- Place where the work was made
West Papua Region
- Cultural origin
- Marind-anim people
- mid 20th century
collected circa 1985
- Media categories
- Sculpture , Ceremonial object
- Materials used
- wood, earth pigments, plant fibre, animal skin
- 121.5 cm height
- Signature & date
Not signed. Not dated.
- Gift of Todd Barlin 2020. Donated through the Australian Government's Cultural Gifts Program
- Not on display
- Accession number
- Artist information
Works in the collection
The Marind-Anim people live in the low-lying south-eastern coast of West Papua, which includes the Bian and Kumbe river valleys and the lower Maro river. Mythological ancestors acted as culture heroes who introduced plants, animals and cultural items, such as drums. 'Dema' often had the form of plants or animals, for which totems often appeared on objects. The Dutch anthropologist Jan Van Baal related that canoes and drums were objects of magical incantations in which their names played a part. A 'wih', or spirit, can be contained within a drum and when a drum is broken, it is said that the 'wih' has gone, just as it is when a man or woman dies.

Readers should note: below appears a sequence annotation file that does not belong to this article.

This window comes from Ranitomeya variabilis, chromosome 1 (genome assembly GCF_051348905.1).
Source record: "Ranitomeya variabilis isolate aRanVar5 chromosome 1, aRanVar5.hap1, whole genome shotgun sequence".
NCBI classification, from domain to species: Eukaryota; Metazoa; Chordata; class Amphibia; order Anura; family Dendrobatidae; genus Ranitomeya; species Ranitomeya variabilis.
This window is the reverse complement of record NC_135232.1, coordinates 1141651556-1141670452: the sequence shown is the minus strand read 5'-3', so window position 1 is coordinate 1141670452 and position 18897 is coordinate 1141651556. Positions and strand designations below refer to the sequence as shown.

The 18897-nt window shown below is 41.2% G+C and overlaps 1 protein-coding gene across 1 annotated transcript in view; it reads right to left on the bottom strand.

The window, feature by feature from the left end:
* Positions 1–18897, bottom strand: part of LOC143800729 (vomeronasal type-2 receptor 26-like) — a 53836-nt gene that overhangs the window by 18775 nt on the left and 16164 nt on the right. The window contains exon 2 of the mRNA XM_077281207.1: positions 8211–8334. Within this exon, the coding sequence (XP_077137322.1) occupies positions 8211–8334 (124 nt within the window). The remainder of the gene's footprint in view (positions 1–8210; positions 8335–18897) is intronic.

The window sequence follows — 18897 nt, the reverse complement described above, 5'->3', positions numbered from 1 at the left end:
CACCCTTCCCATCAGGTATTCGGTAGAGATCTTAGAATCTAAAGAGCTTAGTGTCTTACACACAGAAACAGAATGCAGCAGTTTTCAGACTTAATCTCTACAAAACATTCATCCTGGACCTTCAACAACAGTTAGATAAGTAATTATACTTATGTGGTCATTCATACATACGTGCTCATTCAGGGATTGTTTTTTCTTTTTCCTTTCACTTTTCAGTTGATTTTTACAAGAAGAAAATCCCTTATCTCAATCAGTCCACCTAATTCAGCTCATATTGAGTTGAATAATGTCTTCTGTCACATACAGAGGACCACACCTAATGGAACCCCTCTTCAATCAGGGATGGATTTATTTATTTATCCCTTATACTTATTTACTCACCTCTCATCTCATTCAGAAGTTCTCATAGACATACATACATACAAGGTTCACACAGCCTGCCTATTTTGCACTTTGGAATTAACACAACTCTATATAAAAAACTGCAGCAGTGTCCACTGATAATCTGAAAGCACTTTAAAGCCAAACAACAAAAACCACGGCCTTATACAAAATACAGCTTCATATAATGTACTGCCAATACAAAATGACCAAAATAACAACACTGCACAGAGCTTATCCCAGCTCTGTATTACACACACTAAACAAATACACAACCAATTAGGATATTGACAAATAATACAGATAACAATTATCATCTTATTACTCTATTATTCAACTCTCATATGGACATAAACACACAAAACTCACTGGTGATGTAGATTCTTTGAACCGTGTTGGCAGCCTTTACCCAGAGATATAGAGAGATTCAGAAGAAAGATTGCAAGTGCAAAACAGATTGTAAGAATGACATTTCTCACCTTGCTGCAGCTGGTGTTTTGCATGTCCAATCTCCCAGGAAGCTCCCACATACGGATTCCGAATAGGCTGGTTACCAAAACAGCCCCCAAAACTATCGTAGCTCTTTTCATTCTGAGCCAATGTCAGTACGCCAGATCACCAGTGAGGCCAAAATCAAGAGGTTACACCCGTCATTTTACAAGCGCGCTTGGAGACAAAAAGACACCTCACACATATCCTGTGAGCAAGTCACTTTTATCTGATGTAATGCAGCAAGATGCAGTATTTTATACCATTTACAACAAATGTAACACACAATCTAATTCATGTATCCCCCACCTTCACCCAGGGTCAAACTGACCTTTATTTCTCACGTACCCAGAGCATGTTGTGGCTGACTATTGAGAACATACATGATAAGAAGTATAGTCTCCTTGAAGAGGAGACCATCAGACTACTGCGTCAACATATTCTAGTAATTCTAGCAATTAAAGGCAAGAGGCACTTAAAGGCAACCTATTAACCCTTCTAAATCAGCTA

Large 'kandara' (drums) were reserved by the Marind-Anim men for important ceremonies, such as initiation rituals, where the initiates enter the initiation grounds drumming. At every major feast, the 'samb-zi' (festive song) is sung and danced and 'kandara' are played. Drummers customarily would gather round a fire as the tympanum is tuned through the application of lumps of wax on the membrane, with the warmth of the flames keeping the wax malleable. Relief carving on these drums took various forms, including the organic forms of wasp hives or the open wings of a flying fox.
For further information see: Anthony J P Meyer, 'Ozeanische Kunst', Konemann, 2000; John Friede et al, 'New Guinea art: masterpieces of the Jolika Collection from Marcia And John Friede', 5 Continents Editions, 2005; and 'Art papou: Austronesiens et Papous de Nouvelle-Guinee', Reunion des musees nationaux, Paris, 2000